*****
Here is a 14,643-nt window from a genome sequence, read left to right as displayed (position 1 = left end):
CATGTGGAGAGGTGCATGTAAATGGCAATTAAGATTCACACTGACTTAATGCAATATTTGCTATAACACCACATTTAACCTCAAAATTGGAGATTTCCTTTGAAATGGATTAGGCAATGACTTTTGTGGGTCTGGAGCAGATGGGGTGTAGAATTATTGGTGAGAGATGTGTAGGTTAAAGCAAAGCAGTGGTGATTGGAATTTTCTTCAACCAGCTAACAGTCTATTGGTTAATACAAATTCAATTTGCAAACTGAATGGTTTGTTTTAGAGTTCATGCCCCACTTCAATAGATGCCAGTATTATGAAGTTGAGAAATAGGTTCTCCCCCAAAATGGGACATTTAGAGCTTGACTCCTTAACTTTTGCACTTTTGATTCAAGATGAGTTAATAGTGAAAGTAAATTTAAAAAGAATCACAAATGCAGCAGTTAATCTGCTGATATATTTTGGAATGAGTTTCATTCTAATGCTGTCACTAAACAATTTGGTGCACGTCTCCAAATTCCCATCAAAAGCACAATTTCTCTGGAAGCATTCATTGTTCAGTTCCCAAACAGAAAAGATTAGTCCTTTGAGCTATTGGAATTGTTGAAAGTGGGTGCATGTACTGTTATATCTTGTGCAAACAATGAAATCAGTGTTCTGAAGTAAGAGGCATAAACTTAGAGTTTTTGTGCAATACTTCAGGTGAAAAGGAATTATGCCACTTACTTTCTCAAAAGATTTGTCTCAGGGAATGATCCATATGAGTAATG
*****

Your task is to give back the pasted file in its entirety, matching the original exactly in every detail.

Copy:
Here is a 14,643-nt window from a genome sequence, read left to right as displayed (position 1 = left end):
CATGTGGAGAGGTGCATGTAAATGGCAATTAAGATTCACACTGACTTAATGCAATATTTGCTATAACACCACATTTAACCTCAAAATTGGAGATTTCCTTTGAAATGGATTAGGCAATGACTTTTGTGGGTCTGGAGCAGATGGGGTGTAGAATTATTGGTGAGAGATGTGTAGGTTAAAGCAAAGCAGTGGTGATTGGAATTTTCTTCAACCAGCTAACAGTCTATTGGTTAATACAAATTCAATTTGCAAACTGAATGGTTTGTTTTAGAGTTCATGCCCCACTTCAATAGATGCCAGTATTATGAAGTTGAGAAATAGGTTCTCCCCCAAAATGGGACATTTAGAGCTTGACTCCTTAACTTTTGCACTTTTGATTCAAGATGAGTTAATAGTGAAAGTAAATTTAAAAAGAATCACAAATGCAGCAGTTAATCTGCTGATATATTTTGGAATGAGTTTCATTCTAATGCTGTCACTAAACAATTTGGTGCACGTCTCCAAATTCCCATCAAAAGCACAATTTCTCTGGAAGCATTCATTGTTCAGTTCCCAAACAGAAAAGATTAGTCCTTTGAGCTATTGGAATTGTTGAAAGTGGGTGCATGTACTGTTATATCTTGTGCAAACAATGAAATCAGTGTTCTGAAGTAAGAGGCATAAACTTAGAGTTTTTGTGCAATACTTCAGGTGAAAAGGAATTATGCCACTTACTTTCTCAAAAGATTTGTCTCAGGGAATGATCCATATGAGTAATG